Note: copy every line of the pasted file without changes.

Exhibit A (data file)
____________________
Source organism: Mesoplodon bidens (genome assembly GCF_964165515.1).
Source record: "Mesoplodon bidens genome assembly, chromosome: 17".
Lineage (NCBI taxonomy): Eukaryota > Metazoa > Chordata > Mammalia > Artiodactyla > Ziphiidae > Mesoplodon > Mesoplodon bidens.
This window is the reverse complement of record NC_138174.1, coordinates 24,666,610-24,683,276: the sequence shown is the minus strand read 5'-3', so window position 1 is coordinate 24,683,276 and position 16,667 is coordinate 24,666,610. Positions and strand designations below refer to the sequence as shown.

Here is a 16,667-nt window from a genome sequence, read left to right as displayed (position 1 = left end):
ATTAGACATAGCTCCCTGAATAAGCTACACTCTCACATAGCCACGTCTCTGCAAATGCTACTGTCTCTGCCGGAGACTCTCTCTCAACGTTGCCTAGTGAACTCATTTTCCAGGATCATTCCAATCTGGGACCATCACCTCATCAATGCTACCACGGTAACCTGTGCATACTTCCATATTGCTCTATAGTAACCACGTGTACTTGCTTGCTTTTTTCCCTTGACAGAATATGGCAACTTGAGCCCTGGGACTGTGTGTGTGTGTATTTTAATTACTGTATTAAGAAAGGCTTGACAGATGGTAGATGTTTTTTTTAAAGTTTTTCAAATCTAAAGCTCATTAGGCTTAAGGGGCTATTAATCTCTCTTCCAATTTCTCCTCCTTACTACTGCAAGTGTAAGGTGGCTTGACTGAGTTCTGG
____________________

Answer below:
Source organism: Mesoplodon bidens (genome assembly GCF_964165515.1).
Source record: "Mesoplodon bidens genome assembly, chromosome: 17".
Lineage (NCBI taxonomy): Eukaryota > Metazoa > Chordata > Mammalia > Artiodactyla > Ziphiidae > Mesoplodon > Mesoplodon bidens.
This window is the reverse complement of record NC_138174.1, coordinates 24,666,610-24,683,276: the sequence shown is the minus strand read 5'-3', so window position 1 is coordinate 24,683,276 and position 16,667 is coordinate 24,666,610. Positions and strand designations below refer to the sequence as shown.

Here is a 16,667-nt window from a genome sequence, read left to right as displayed (position 1 = left end):
ATTAGACATAGCTCCCTGAATAAGCTACACTCTCACATAGCCACGTCTCTGCAAATGCTACTGTCTCTGCCGGAGACTCTCTCTCAACGTTGCCTAGTGAACTCATTTTCCAGGATCATTCCAATCTGGGACCATCACCTCATCAATGCTACCACGGTAACCTGTGCATACTTCCATATTGCTCTATAGTAACCACGTGTACTTGCTTGCTTTTTTCCCTTGACAGAATATGGCAACTTGAGCCCTGGGACTGTGTGTGTGTGTATTTTAATTACTGTATTAAGAAAGGCTTGACAGATGGTAGATGTTTTTTTTAAAGTTTTTCAAATCTAAAGCTCATTAGGCTTAAGGGGCTATTAATCTCTCTTCCAATTTCTCCTCCTTACTACTGCAAGTGTAAGGTGGCTTGACTGAGTTCTGG